A California appeals court has overturned a teenager's gun conviction due to the fact that the gun was discovered during an illegal search for marijuana. In January 2015, police responded to reports of an individual spotted with a gun in the Bayview district of San Francisco. Cops approached a group of suspected gang members, and singled out a 17-year-old, identified only as D.W., because they smelled marijuana on him.
D.W. admitted to the police that he had just smoked pot, and the officers searched him for drugs. During the search, police discovered a revolver in the teen's backpack, and arrested him. A juvenile court judge ruled that the search was legal, and found D.W. guilty of firearms offenses. The teen's attorneys appealed, but an appeals court upheld the ruling last year.
This year, however, the California Supreme Court asked the appeals court to reconsider this ruling in light of a recent search case that came before the higher court last December. In this case, a man had been stopped and searched after running a stop sign on his bicycle. The Supreme Court ruled that because running a stop sign is only an infraction, it was not legal grounds for a warrantless search and arrest.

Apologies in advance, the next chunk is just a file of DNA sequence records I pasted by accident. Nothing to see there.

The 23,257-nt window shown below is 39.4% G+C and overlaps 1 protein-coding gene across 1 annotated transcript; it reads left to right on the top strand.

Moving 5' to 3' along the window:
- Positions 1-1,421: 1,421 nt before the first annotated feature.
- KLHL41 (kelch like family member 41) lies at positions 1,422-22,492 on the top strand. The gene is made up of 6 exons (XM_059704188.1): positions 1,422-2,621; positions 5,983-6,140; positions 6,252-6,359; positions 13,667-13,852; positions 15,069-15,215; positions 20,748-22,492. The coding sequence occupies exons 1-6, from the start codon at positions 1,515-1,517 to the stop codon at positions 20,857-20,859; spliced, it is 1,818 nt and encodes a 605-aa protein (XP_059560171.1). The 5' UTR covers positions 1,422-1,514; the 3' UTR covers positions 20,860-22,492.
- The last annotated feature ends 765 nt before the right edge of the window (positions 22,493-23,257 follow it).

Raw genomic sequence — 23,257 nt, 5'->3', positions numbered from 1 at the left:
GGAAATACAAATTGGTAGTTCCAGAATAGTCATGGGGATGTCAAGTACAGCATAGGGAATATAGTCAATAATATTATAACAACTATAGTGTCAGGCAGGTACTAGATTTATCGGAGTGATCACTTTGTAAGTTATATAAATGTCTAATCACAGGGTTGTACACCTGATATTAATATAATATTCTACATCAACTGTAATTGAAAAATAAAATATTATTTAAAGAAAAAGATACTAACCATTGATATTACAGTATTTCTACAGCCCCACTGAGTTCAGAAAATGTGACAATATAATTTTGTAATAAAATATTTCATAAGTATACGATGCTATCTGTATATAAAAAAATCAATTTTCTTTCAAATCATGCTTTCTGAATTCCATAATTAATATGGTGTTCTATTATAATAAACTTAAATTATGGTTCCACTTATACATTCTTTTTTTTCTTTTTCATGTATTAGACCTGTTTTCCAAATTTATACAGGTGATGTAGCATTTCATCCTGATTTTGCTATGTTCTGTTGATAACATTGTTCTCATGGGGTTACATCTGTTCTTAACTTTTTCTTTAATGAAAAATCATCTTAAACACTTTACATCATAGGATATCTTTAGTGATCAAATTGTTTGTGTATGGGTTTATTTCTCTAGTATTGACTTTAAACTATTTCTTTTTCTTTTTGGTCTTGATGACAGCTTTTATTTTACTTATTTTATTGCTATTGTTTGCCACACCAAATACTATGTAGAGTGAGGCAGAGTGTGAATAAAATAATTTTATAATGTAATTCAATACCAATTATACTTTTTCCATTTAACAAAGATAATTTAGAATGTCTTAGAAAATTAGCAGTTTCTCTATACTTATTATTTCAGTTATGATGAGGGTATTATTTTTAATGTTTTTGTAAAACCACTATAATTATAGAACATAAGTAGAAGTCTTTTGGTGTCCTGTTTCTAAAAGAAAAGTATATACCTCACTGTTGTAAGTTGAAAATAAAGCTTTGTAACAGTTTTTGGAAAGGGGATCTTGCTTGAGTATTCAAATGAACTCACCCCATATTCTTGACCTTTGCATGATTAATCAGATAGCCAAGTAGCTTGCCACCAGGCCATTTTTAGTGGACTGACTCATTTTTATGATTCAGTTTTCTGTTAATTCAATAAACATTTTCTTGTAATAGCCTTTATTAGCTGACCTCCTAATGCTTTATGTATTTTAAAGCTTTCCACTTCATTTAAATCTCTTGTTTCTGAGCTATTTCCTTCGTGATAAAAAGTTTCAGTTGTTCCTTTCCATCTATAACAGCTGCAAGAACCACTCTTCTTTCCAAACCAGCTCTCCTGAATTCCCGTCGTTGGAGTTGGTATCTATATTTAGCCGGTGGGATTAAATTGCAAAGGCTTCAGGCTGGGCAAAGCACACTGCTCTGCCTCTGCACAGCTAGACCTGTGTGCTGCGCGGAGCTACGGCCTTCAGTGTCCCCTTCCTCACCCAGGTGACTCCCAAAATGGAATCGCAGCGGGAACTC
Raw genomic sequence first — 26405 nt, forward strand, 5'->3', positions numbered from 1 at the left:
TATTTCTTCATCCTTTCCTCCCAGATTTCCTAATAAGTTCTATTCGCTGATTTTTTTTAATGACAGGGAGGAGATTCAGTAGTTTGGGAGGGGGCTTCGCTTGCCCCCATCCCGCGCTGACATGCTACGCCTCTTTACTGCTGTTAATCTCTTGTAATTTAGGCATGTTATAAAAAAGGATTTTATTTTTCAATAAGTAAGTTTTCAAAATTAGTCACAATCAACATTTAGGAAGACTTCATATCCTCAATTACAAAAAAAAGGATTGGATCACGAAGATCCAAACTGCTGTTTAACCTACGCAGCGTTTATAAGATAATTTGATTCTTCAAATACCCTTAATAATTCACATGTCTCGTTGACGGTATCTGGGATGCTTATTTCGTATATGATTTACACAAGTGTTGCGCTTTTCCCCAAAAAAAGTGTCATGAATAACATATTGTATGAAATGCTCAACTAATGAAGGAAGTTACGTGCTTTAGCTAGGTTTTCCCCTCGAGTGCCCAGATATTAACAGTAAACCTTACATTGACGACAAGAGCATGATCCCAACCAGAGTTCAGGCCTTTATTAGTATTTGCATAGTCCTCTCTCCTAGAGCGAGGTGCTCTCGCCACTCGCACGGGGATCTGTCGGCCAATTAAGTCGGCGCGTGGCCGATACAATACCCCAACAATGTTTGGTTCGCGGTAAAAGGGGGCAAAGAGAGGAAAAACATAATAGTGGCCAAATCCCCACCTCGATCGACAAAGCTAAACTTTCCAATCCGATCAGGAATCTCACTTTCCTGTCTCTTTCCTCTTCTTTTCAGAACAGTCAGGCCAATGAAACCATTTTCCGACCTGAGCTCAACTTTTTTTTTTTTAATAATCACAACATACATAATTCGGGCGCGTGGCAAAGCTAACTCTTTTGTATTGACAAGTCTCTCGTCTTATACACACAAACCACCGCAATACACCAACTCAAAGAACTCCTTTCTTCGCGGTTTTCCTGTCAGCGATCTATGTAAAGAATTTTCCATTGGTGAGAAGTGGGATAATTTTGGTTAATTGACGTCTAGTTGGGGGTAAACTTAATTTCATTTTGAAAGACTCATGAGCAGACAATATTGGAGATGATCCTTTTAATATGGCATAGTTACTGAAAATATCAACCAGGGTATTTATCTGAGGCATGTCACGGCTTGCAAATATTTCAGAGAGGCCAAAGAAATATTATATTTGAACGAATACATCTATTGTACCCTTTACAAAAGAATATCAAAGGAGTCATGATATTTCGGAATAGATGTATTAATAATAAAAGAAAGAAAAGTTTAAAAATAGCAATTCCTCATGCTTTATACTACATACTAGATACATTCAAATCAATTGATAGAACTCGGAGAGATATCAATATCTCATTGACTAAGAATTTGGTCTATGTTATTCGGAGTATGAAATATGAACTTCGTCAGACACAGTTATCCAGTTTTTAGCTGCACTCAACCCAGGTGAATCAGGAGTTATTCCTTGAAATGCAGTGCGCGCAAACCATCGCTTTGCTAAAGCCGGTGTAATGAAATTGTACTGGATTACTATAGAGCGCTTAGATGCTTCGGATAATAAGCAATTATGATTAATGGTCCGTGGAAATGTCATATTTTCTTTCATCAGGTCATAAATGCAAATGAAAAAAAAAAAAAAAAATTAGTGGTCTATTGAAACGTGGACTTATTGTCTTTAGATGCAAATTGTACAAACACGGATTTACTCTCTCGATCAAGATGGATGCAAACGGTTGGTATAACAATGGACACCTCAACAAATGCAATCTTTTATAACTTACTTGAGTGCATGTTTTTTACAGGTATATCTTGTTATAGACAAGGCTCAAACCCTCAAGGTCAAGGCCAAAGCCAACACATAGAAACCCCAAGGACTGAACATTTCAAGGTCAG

After considering this ruling, the First District Court of Appeal in San Francisco noted that the crime that police suspected D.W. of committing, namely the possession of a small amount of cannabis, was only an infraction punishable by a maximum fine of $100. Because of this, the court ruled that the police had no legal grounds to search the teen without a warrant. D.W.'s conviction was overturned because the gun, which was the only evidence of the teen's crime, was discovered during an illegal search.